Imposing losses on the super funds will hit many ordinary Sri Lankans who are already paying dearly for the crisis. Inflation, for instance, reached nearly 75% in September last year, eviscerating the real value of both household incomes and savings, much of which are held in the super funds for the working class.
Undermining households further will only weaken Sri Lanka’s prospects for economic recovery. It will also make the path to sustainable debt servicing even harder – once again demonstrating the fundamental limits of what can usefully be achieved through domestic debt restructuring.
Why restructure domestic debt at all then?
The main reason seems to be that Sri Lanka’s international private creditors have insisted on it. The value of the domestic debt restructuring is thus more about appeasing international creditors in an attempt to unlock the external debt relief that Sri Lanka truly needs than it is about actually contributing to reducing the debt burden itself.
Another issue is that some of Sri Lanka’s domestic law debt is in the form of US dollar bonds held by both domestic banks and foreign private creditors. These need to be restructured on similar terms to Sri Lanka’s international sovereign bonds. But on this front, the proposed restructuring looks light. In part, this again reflects the need to limit further damage to domestic banks. However, it also seems to reflect low expectations for Sri Lanka’s ability to achieve a prompt and meaningful restructuring with its external creditors.
The problems are readily visible in the debt sustainability assessment and targets set by the IMF program to begin with. Under those targets, government debt would still be more than 100% of GDP in five years, and 95% of GDP in a decade. Instead of total debt, the IMF has put the emphasis on reducing debt servicing payments over the coming years to less than 14% of GDP, itself still a very high level. Yet, as Brad Setser of the Council on Foreign Relations notes, in doing so the IMF may be setting Sri Lanka up for failure.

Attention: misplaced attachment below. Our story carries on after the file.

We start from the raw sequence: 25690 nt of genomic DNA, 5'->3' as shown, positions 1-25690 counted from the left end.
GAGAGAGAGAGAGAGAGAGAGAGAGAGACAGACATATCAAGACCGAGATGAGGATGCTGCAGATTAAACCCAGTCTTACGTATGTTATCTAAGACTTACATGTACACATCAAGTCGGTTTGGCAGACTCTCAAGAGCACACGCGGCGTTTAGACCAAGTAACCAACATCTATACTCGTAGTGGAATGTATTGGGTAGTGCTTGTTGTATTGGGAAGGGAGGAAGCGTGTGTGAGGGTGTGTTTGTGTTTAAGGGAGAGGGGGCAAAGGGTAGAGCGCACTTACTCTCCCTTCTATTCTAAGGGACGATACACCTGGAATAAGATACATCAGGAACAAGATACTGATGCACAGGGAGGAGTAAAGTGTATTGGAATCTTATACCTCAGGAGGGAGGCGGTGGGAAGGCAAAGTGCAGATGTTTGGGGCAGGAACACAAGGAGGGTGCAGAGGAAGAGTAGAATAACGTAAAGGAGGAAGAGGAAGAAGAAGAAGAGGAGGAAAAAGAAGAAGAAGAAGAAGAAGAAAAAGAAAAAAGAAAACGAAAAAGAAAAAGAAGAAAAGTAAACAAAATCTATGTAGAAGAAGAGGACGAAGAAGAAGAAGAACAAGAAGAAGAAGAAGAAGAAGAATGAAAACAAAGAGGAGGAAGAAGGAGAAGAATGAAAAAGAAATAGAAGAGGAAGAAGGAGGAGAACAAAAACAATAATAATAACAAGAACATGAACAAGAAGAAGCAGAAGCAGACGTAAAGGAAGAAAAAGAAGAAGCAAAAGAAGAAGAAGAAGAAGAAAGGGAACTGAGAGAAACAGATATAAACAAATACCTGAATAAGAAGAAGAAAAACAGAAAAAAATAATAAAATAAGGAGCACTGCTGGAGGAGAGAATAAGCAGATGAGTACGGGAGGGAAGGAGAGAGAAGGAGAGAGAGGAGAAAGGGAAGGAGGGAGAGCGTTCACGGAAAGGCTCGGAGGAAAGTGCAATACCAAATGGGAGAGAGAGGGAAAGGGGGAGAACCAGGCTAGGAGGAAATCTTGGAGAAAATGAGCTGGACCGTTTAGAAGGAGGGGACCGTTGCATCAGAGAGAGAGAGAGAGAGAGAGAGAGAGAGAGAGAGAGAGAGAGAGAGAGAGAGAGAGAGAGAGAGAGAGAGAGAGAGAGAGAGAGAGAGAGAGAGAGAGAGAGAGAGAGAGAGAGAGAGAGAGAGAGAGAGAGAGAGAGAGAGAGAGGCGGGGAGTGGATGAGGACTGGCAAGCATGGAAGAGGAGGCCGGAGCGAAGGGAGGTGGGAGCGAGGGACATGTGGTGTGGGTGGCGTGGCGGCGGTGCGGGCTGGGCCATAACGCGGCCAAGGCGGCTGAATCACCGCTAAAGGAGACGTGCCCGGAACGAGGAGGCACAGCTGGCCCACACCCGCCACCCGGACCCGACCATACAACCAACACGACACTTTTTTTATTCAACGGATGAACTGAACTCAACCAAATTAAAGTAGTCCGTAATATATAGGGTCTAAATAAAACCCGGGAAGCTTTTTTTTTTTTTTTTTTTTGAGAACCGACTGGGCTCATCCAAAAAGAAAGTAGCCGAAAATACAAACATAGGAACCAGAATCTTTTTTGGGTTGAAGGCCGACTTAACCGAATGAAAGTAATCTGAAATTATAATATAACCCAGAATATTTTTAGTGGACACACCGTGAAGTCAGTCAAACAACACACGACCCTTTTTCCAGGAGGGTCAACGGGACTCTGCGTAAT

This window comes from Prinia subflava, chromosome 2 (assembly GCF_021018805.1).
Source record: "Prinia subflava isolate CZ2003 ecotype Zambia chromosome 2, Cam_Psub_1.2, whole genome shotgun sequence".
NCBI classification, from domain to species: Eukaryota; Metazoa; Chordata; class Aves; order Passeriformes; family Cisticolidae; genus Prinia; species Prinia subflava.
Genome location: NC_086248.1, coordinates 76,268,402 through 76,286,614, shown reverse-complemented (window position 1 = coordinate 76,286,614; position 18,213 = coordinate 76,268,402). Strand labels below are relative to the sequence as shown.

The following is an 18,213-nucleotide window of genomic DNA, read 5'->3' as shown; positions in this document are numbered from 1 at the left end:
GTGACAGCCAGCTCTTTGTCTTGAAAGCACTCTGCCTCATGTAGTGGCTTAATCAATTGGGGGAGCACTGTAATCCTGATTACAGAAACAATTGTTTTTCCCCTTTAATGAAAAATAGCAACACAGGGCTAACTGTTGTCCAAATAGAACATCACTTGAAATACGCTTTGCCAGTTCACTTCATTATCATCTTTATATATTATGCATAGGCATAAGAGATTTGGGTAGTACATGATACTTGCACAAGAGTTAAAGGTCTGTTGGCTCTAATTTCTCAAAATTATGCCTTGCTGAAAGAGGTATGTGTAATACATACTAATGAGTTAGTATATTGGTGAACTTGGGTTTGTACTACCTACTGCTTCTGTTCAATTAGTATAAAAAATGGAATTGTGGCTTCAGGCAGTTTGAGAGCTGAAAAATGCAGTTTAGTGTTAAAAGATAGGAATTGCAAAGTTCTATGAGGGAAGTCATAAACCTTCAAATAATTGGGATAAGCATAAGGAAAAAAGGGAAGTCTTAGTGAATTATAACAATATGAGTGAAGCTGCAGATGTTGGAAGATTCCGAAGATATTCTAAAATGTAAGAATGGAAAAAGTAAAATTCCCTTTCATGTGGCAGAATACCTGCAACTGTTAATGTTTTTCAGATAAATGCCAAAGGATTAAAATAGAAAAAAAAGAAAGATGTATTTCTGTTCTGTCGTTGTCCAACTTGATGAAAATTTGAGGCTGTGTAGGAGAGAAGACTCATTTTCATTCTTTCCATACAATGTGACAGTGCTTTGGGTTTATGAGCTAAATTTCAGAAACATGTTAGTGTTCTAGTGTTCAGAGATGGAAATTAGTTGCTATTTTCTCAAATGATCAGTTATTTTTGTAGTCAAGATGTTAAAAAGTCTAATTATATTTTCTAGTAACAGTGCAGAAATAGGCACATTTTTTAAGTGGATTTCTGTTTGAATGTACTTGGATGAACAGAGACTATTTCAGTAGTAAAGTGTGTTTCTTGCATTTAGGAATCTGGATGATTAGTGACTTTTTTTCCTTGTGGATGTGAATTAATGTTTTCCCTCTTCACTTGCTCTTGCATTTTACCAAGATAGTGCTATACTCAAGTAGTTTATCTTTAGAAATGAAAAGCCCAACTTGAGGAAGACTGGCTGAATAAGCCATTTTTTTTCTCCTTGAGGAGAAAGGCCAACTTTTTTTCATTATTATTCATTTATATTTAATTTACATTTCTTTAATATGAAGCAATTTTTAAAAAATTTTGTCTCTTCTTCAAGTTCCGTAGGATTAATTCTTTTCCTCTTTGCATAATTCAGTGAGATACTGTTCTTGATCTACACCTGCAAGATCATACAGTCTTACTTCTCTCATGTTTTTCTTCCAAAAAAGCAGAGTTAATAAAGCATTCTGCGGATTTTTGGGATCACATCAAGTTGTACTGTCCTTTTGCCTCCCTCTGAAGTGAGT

The IMF program document itself virtually admits defeat, stating that “even after a successful program and debt restructuring, debt risks will remain high for many years”. The IMF notes that the reasoning behind its (soft) debt restructuring targets is to ensure a “higher likelihood for debt reduction”. This would seem to reflect strong concerns that asking for more would increase the risk of a creditor holdout situation, which was the case in Suriname, or an otherwise drawn-out process, as in Zambia.
Yet even with the lighter terms currently proposed, the process is dragging out. A separate negotiation process between the Government of Sri Lanka and China seems to have left more traditional creditors understandably nervous.
Failure to secure a restructuring deal with external creditors will prevent Sri Lanka from receiving its next much-needed financing tranche of around $ 330 million from the IMF. Without this, the country’s debt crisis will only deepen, and even more debt relief could ultimately be required.